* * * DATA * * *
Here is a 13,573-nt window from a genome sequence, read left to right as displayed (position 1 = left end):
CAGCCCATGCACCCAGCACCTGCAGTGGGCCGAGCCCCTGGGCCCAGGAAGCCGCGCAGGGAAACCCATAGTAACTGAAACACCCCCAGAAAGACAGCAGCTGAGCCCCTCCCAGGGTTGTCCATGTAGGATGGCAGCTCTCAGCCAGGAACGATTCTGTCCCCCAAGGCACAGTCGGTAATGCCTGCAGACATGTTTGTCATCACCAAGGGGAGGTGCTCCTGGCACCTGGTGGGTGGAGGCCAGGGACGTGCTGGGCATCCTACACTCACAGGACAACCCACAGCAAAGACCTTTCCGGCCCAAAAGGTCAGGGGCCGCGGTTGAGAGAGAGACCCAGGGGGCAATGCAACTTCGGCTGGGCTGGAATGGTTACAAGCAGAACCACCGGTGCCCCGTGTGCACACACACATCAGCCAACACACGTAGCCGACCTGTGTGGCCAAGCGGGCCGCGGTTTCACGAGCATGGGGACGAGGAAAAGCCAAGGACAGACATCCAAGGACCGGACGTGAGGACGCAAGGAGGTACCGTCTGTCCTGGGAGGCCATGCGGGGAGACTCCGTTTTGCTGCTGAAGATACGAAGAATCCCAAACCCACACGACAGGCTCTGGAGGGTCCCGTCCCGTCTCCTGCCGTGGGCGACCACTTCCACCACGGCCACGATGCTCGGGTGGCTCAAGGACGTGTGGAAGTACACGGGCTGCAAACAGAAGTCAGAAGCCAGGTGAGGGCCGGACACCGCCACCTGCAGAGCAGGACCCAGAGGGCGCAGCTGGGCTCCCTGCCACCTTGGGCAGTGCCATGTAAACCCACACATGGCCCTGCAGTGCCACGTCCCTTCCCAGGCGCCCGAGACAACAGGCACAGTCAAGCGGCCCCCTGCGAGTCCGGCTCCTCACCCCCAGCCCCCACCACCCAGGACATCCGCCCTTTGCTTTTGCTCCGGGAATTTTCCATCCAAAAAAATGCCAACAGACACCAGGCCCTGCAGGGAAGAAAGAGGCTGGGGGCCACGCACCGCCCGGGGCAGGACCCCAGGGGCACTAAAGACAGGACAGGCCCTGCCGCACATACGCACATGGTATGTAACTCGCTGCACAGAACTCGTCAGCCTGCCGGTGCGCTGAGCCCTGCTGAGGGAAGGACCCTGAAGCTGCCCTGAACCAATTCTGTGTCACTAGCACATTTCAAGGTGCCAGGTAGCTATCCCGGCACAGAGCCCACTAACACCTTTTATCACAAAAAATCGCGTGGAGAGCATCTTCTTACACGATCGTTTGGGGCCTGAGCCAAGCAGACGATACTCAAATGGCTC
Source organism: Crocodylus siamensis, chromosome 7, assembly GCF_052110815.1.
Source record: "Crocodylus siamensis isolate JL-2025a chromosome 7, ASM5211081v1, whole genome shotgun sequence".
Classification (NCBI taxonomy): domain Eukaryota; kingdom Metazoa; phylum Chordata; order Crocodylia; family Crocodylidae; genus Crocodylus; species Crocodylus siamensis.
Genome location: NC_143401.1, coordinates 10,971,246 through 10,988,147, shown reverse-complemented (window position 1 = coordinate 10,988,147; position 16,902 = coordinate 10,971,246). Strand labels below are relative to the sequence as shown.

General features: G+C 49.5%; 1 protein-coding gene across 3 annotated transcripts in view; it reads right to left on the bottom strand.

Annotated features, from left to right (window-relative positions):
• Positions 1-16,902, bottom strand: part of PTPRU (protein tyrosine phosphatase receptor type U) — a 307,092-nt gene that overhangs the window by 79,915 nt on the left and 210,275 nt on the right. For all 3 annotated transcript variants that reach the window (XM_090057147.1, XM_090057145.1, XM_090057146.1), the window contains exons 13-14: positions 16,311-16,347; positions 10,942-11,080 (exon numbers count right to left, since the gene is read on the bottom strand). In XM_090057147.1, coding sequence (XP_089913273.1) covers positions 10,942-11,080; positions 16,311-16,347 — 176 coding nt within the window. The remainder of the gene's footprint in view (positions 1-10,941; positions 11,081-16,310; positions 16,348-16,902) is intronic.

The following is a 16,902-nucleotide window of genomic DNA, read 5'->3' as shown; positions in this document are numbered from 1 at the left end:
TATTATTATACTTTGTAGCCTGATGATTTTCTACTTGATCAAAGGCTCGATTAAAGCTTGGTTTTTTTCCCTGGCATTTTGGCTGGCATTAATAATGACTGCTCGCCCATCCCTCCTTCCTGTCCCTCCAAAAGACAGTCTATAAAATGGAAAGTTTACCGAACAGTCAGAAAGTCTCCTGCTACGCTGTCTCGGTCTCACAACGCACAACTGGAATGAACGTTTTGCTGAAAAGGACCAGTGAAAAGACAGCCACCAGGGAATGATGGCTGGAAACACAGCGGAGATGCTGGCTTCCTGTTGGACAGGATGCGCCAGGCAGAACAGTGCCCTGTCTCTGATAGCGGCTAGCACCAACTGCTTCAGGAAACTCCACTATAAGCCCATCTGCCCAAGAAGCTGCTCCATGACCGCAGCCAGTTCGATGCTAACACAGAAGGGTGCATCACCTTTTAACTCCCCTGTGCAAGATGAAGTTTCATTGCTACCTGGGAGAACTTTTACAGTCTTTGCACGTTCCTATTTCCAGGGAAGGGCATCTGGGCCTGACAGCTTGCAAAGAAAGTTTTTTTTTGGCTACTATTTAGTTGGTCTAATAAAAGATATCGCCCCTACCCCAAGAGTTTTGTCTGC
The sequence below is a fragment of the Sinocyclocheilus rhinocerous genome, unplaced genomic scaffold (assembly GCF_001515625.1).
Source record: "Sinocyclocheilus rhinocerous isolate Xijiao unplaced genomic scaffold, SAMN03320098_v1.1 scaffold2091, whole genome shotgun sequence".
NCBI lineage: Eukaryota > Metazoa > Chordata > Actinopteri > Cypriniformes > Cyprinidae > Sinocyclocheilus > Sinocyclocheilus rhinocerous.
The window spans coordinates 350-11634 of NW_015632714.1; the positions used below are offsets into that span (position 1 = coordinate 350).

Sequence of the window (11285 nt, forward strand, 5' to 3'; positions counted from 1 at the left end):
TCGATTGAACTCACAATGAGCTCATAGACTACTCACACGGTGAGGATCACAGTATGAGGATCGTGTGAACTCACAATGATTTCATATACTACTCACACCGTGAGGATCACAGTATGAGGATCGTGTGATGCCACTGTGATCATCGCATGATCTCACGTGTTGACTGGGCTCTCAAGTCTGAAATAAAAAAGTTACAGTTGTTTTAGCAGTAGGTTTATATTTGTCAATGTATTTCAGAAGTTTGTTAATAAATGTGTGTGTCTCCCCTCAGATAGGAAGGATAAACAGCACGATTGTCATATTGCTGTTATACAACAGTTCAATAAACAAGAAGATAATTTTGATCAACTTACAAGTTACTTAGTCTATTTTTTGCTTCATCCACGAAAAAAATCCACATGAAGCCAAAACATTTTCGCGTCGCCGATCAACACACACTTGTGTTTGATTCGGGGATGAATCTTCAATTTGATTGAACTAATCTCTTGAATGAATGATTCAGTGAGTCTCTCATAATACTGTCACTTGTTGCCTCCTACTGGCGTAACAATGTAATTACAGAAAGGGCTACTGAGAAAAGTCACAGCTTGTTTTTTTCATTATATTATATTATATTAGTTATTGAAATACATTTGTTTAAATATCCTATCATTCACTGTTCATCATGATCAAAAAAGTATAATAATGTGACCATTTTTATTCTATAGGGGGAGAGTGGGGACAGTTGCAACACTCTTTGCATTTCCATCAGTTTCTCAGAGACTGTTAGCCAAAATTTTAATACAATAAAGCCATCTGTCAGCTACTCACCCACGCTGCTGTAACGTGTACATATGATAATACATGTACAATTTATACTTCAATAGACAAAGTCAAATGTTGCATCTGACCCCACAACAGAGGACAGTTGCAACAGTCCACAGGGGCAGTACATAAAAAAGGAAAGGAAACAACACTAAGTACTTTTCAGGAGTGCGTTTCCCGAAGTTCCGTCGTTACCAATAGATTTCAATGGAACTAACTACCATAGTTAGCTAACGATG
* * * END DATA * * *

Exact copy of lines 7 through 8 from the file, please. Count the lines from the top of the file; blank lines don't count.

General features: G+C 49.5%; 1 protein-coding gene across 3 annotated transcripts in view; it reads right to left on the bottom strand.

Annotated features, from left to right (window-relative positions):